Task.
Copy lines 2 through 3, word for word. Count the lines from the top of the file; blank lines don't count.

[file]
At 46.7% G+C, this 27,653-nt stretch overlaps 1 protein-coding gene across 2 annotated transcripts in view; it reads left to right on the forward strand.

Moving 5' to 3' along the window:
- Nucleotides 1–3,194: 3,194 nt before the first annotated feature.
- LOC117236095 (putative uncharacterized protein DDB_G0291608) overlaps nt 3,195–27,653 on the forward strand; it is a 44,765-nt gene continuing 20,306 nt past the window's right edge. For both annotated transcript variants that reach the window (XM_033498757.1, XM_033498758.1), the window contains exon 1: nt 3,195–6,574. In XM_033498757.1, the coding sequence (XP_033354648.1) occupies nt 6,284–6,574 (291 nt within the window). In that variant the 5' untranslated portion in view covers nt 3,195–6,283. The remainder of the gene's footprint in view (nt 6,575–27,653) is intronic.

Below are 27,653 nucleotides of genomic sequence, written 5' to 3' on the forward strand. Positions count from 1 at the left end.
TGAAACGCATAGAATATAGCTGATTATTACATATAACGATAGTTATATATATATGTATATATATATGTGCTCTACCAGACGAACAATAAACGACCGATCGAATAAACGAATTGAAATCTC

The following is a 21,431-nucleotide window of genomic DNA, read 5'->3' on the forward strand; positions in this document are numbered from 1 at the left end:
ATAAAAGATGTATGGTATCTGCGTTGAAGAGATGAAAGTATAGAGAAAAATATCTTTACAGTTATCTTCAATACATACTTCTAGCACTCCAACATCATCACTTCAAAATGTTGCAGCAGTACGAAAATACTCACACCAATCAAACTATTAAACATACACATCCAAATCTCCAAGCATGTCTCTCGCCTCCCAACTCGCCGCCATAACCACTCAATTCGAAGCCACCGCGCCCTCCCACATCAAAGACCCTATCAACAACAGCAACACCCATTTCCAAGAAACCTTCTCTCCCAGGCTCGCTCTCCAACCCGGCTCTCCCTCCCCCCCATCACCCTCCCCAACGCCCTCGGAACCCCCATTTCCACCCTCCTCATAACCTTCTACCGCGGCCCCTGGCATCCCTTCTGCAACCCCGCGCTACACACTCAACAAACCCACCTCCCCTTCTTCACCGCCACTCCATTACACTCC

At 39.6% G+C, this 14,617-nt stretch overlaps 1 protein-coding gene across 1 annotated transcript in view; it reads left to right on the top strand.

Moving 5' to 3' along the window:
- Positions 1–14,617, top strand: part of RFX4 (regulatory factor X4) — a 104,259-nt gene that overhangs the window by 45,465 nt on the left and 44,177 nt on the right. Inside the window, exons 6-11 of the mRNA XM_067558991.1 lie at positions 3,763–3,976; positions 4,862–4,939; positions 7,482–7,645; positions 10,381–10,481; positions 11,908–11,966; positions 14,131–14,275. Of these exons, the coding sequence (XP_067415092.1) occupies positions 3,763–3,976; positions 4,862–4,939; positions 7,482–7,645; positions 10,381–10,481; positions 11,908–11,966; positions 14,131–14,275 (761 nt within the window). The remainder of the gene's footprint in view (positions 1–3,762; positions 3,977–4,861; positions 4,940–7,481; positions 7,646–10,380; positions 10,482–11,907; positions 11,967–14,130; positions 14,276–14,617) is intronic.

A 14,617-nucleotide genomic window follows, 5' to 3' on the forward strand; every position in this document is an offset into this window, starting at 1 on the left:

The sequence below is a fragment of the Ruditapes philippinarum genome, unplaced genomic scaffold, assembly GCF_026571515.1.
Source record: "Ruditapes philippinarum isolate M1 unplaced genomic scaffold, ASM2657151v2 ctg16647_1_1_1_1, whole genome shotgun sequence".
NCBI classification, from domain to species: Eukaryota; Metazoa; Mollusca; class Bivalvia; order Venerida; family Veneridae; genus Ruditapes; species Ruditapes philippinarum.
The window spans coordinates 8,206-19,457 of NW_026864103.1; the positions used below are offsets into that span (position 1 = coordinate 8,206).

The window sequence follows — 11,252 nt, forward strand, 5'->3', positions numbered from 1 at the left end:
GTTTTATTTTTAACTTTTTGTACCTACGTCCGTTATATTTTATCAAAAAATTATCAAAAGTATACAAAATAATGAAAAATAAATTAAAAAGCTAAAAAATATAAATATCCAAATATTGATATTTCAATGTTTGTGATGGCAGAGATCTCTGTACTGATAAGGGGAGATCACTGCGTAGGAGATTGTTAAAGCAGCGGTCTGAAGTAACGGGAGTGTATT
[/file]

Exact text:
Moving 5' to 3' along the window:
- Nucleotides 1–3,194: 3,194 nt before the first annotated feature.